On October 18, 2012 at 10:18 a.m. EDT, more than one million people across five states and the District of Columbia are scheduled to take part in the first ever Great SouthEast ShakeOut. The ShakeOut is a regional earthquake drill in which participants simultaneously practice the recommended action during an earthquake. This action is known as “Drop, Cover, and Hold On”, which means:
The states of Georgia, South Carolina, North Carolina, Virginia, Maryland, and the District of Columbia are encouraging their schools, businesses, organizations, government agencies, communities, and households to participate in this historic event. These states are being supported by the Central U.S. Earthquake Consortium (CUSEC, www.cusec.org), the Federal Emergency Management Agency (FEMA, www.fema.gov), and many other local, state, federal and volunteer partners. CUSEC coordinates a similar drill across nine Central U.S. states, which had more than 2.4 million participants in February, 2012.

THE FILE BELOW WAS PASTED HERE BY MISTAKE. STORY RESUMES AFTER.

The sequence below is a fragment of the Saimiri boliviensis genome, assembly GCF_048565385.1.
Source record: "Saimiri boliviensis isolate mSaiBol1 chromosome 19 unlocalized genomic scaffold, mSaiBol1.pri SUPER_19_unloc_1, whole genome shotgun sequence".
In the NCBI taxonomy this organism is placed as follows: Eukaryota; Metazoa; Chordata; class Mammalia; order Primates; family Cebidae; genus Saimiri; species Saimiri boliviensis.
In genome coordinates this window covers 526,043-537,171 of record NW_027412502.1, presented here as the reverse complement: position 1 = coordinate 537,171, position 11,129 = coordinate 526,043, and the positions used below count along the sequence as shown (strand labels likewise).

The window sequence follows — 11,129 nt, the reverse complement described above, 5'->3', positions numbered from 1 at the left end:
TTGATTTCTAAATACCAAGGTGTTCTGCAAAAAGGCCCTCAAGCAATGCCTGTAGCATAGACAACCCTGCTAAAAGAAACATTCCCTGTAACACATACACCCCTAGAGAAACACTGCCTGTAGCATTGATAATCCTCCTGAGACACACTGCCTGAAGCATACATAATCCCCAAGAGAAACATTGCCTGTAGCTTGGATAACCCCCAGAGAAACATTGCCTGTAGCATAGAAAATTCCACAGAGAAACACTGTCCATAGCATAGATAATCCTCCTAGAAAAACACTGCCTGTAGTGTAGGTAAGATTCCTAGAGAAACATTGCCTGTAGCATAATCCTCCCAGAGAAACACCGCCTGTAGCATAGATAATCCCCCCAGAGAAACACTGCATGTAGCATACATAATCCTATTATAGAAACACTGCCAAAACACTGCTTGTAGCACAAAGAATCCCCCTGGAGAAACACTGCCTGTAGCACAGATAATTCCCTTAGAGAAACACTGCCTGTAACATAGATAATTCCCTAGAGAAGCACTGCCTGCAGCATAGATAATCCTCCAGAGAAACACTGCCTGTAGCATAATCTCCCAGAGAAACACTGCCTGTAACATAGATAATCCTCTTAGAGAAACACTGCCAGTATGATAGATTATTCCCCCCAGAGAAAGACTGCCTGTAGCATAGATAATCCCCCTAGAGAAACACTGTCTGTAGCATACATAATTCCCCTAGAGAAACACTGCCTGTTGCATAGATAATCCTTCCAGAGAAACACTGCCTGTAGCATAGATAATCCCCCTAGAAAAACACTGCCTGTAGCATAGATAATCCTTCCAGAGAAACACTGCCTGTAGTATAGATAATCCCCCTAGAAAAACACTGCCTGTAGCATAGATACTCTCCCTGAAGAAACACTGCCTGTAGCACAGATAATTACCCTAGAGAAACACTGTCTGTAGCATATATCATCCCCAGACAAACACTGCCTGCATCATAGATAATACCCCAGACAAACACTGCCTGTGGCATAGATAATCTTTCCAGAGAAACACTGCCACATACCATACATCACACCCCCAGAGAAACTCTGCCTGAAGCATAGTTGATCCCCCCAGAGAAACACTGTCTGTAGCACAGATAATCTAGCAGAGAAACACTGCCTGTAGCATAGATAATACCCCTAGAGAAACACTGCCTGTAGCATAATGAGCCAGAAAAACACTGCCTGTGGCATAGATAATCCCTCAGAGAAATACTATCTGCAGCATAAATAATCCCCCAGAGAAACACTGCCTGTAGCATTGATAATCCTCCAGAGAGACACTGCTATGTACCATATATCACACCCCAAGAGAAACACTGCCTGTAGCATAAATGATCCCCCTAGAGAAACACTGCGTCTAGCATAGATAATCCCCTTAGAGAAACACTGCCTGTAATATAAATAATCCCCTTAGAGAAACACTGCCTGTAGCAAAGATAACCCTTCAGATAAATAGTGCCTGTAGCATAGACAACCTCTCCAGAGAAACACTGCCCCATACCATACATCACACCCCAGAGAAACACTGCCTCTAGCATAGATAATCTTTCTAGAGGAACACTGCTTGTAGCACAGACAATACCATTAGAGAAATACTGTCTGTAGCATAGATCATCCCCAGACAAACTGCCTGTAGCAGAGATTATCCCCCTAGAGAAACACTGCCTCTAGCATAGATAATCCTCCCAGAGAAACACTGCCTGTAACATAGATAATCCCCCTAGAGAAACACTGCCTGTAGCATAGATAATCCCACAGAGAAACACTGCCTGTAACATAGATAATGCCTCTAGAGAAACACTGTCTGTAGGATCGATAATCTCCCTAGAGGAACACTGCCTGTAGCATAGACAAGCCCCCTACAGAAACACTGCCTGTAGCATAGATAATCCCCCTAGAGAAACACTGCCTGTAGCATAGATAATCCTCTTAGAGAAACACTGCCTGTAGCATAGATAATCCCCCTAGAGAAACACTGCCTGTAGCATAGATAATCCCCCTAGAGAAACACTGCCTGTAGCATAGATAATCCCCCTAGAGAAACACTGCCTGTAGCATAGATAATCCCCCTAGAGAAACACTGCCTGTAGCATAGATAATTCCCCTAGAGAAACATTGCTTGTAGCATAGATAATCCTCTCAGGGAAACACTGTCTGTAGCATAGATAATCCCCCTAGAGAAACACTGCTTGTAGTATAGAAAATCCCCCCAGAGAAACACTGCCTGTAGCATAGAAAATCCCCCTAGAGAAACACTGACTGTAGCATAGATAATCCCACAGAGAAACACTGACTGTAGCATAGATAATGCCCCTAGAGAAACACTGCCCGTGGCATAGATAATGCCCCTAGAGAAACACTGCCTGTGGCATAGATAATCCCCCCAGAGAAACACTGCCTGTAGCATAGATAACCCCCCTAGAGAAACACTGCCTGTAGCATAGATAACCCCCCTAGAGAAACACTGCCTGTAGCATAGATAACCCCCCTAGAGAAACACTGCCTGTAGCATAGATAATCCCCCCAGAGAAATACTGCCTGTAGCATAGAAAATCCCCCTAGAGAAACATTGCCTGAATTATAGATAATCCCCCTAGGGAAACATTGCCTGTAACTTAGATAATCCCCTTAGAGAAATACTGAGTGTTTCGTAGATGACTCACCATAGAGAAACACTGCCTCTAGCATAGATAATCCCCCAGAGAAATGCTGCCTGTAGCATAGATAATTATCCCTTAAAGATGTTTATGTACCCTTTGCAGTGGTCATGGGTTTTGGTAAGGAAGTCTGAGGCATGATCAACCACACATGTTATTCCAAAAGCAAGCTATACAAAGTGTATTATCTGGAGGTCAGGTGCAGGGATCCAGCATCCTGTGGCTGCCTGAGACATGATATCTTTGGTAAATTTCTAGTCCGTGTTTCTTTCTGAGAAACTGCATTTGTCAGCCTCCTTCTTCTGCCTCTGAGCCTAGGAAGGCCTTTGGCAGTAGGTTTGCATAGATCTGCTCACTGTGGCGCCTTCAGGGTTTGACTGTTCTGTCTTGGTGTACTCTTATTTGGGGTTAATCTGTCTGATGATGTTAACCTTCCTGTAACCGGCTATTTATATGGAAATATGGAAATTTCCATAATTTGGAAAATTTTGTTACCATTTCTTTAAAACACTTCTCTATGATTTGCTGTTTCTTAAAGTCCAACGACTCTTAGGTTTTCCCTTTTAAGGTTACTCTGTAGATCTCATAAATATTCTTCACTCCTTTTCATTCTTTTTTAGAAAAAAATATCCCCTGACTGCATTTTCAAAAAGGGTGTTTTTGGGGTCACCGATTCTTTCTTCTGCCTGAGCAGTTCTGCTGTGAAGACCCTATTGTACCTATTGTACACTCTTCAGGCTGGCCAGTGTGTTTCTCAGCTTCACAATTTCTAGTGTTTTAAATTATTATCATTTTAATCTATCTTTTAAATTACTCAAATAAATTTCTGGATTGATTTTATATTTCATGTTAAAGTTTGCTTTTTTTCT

This regional earthquake drill comes on the heels of the one year anniversary of the August 23, 2011 M5.9 Mineral, Virginia earthquake. Last year’s earthquake caused significant damage in Louisa County, Virginia, and also millions of dollars in damages in Washington, D.C. The event is free and open-to-the-public, and teaches easy to do, yet potentially life-saving information.
FEMA Region III Acting Regional Administrator Robert Welch is encouraging individuals and organizations to register and join the Great ShakeOut “We were reminded last year that earthquakes can and do happen anywhere. Everyone should make plans and take actions to ensure that disasters do not become catastrophes and this drill is an excellent start.”
Collectively, there are more than 10.5 million people worldwide who are expected to participate in the ShakeOut drills October 18, which makes this the largest safety drill ever held. Interested citizens, schools, communities, businesses, etc. are encouraged to visit www.shakeout.org/southeast to pledge their participation in the drill. On the website, many resources are available for participants to use to plan their drills including drill manuals, videos, audio drill broadcasts, earthquake scenarios, and more.
There are many ways for individuals, businesses, schools, faith-based organizations, community groups, scouts, and others to participate in the ShakeOut, to get prepared for earthquakes, and to share activities with others. For more information on the ShakeOut or how to participate in the drill ( via darkgovernment.com ).